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VOID, An iPad Mag That Aims To Teach The Art Of Coding

Natalie Hanke's mag-app doesn't exist in the iTunes Store yet, but it should.

The visual programming language Processing is one of the coolest design tools out there, and I write about it all the time. But have I learned the language myself? No: because I have yet to stumble across the perfect "onboarding" experience, something that makes me forget about how difficult learning to program seems, while still building up the necessary "101-level" skills. A new iPad magazine called VOID would seem to be just what I'm looking for: it's gorgeous, immersive, and instructive, dedicated to the practice of creative coding, but aimed at non-coders. I can haz plz?

Just one problem: it doesn't exist. It's only a concept, created by a designer named Natalie Hanke. "I think learning code should be made an essential part of a designer's education, especially nowadays," Hanke tells Co.Design. "Not because I think that every designer should be able to code complex programs, but because the nature of code is an analytical one: It's the nature of looking at a problem and figuring out a solution. Coding can help us to think in more abstract ways which can be of great help in a lot of situations — and also not always necessarily related to the digital realm."

Hanke became enamored with creative coding (and Processing in particular) as a student designer, and VOID is her attempt at visualizing "the current state of available magazine apps for tablets and ways and possibilities to involve the user more into the magazine content." She decided to make VOID all about visual programming itself, since "it's giving immediate visual feedback, thus encouraging interaction and the game-play character, which is essential to the iPad as a medium. Also, the basics of the Processing environment are very easy to learn, which is another reason why I got interested in coding back then." (The name VOID is a reference to the "void setup {}" and "void draw {}" commands in Processing, which Hanke says "are the essential building blocks of each program.")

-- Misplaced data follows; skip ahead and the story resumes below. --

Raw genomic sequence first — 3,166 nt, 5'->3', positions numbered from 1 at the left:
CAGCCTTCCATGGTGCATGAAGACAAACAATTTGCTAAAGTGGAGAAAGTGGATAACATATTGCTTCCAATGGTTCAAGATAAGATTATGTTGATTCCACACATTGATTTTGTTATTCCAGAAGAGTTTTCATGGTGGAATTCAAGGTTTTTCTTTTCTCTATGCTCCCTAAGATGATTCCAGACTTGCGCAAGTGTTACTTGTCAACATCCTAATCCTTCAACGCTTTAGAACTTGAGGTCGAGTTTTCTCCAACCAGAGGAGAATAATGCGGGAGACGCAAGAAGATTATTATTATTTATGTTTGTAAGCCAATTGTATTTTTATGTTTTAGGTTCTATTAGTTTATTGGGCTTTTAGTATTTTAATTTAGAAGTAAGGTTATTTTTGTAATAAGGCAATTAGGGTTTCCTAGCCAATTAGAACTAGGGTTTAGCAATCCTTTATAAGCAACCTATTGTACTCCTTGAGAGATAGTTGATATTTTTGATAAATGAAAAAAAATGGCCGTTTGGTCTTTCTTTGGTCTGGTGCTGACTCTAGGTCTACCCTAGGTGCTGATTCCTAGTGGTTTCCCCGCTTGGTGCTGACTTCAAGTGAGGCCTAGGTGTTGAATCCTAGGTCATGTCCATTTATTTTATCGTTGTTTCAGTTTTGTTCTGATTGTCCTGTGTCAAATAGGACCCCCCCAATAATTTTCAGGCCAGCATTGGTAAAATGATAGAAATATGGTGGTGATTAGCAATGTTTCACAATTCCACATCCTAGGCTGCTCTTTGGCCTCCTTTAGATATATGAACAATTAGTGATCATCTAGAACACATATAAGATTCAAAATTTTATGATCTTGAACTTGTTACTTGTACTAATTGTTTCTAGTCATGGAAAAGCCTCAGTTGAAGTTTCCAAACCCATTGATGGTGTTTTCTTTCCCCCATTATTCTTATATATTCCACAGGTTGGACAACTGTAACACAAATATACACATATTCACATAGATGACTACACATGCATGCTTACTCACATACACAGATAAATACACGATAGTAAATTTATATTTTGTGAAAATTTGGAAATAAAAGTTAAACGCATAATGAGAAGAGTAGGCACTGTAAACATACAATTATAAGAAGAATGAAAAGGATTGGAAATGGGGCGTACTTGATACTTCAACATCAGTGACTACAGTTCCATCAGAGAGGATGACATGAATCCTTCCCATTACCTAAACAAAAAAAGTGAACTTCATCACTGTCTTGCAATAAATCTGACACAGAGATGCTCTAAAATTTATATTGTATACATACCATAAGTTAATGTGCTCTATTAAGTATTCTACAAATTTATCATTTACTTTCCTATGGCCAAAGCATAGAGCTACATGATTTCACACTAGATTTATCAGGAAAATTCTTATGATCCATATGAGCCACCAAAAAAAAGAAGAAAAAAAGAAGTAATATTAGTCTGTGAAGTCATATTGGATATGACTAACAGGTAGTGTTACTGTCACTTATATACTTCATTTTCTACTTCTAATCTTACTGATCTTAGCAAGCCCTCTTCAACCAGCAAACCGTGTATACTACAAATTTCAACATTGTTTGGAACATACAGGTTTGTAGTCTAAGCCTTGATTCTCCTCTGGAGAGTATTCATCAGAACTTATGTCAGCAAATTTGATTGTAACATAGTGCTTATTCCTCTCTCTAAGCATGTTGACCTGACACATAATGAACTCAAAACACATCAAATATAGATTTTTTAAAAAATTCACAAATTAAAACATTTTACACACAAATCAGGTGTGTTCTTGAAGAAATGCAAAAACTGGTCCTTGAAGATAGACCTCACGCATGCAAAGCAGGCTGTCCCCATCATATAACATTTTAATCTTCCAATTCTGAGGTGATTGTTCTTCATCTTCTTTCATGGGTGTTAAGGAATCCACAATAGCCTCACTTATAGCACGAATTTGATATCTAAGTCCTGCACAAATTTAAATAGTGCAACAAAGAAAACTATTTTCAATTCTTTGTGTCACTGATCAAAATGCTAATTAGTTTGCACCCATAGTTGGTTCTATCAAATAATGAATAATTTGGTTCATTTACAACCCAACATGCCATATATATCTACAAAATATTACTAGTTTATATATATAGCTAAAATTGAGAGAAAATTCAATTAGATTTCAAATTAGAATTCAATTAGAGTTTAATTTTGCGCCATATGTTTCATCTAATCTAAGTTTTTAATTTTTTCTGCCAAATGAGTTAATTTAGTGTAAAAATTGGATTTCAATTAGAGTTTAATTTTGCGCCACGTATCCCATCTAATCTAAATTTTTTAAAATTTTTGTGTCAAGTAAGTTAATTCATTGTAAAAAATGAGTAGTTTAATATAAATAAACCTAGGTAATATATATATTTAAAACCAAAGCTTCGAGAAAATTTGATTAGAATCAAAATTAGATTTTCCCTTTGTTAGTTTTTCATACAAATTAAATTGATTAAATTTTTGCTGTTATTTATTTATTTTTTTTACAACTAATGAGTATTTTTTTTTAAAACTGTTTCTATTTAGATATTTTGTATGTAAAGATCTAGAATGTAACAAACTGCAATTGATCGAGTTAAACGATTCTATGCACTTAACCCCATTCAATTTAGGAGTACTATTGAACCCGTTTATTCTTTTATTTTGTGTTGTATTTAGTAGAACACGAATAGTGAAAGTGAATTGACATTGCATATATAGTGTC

[The app would include dossiers on all-stars of creative coding such as Ben Fry, complete with major works.]


[Features on visual techniques walk the reader through the code behind them.]

The first "issue" of VOID contains collections of works by data-viz demigods like Aaron Koblin as well as tons of examples of generative art, which the user (if the app were real) would be able to tweak and manipulate visually, and then see the corresponding lines of Processing code highlighted in turn. "Interaction with the visual outcome of the source code will fuel their motivation to carry on coding, thus exploring more and more of the environment," Hanke explains. "Although VOID is still a concept, I would love to turn it into a real app. So if there are any programmers who would like to work with me on a non-commercial app, please feel free to contact me." Won't someone please take her up on this offer? VOID looks like so much more fun than buying a Processing textbook.

[Top image: The New York Talk Exchange, a visualization of IP traffic created by the MIT Senseable City Lab]